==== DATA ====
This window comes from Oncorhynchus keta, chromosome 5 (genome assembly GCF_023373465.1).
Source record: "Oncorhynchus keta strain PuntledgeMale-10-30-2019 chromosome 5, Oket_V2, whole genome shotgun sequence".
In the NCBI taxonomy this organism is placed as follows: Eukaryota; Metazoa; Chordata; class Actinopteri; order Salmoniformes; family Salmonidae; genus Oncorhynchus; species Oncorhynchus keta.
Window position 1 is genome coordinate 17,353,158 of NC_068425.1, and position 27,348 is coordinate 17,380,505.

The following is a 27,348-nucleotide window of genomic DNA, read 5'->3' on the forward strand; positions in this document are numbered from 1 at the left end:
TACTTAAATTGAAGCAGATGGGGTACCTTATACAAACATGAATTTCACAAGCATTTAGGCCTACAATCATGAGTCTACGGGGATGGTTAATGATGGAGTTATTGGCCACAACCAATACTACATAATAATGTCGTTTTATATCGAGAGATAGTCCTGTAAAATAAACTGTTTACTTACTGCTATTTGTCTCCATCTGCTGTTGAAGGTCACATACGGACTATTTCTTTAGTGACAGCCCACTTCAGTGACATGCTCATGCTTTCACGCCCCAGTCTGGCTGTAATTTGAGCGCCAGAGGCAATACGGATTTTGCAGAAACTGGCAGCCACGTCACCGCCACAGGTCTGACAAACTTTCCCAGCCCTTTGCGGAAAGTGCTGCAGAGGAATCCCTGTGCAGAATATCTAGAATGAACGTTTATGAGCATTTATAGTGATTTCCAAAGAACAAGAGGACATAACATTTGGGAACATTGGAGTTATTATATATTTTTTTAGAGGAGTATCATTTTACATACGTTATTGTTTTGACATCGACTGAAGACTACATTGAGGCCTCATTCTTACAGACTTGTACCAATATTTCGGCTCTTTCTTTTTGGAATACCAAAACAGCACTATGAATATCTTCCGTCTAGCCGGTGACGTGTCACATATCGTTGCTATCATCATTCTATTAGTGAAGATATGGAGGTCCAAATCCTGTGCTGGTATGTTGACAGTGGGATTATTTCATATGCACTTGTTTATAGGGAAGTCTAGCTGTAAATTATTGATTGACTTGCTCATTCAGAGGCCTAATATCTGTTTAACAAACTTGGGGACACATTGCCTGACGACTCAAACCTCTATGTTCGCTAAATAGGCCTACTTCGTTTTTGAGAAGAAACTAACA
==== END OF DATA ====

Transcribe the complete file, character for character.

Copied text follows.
This window comes from Oncorhynchus keta, chromosome 5 (genome assembly GCF_023373465.1).
Source record: "Oncorhynchus keta strain PuntledgeMale-10-30-2019 chromosome 5, Oket_V2, whole genome shotgun sequence".
In the NCBI taxonomy this organism is placed as follows: Eukaryota; Metazoa; Chordata; class Actinopteri; order Salmoniformes; family Salmonidae; genus Oncorhynchus; species Oncorhynchus keta.
Window position 1 is genome coordinate 17,353,158 of NC_068425.1, and position 27,348 is coordinate 17,380,505.

The following is a 27,348-nucleotide window of genomic DNA, read 5'->3' on the forward strand; positions in this document are numbered from 1 at the left end:
TACTTAAATTGAAGCAGATGGGGTACCTTATACAAACATGAATTTCACAAGCATTTAGGCCTACAATCATGAGTCTACGGGGATGGTTAATGATGGAGTTATTGGCCACAACCAATACTACATAATAATGTCGTTTTATATCGAGAGATAGTCCTGTAAAATAAACTGTTTACTTACTGCTATTTGTCTCCATCTGCTGTTGAAGGTCACATACGGACTATTTCTTTAGTGACAGCCCACTTCAGTGACATGCTCATGCTTTCACGCCCCAGTCTGGCTGTAATTTGAGCGCCAGAGGCAATACGGATTTTGCAGAAACTGGCAGCCACGTCACCGCCACAGGTCTGACAAACTTTCCCAGCCCTTTGCGGAAAGTGCTGCAGAGGAATCCCTGTGCAGAATATCTAGAATGAACGTTTATGAGCATTTATAGTGATTTCCAAAGAACAAGAGGACATAACATTTGGGAACATTGGAGTTATTATATATTTTTTTAGAGGAGTATCATTTTACATACGTTATTGTTTTGACATCGACTGAAGACTACATTGAGGCCTCATTCTTACAGACTTGTACCAATATTTCGGCTCTTTCTTTTTGGAATACCAAAACAGCACTATGAATATCTTCCGTCTAGCCGGTGACGTGTCACATATCGTTGCTATCATCATTCTATTAGTGAAGATATGGAGGTCCAAATCCTGTGCTGGTATGTTGACAGTGGGATTATTTCATATGCACTTGTTTATAGGGAAGTCTAGCTGTAAATTATTGATTGACTTGCTCATTCAGAGGCCTAATATCTGTTTAACAAACTTGGGGACACATTGCCTGACGACTCAAACCTCTATGTTCGCTAAATAGGCCTACTTCGTTTTTGAGAAGAAACTAACA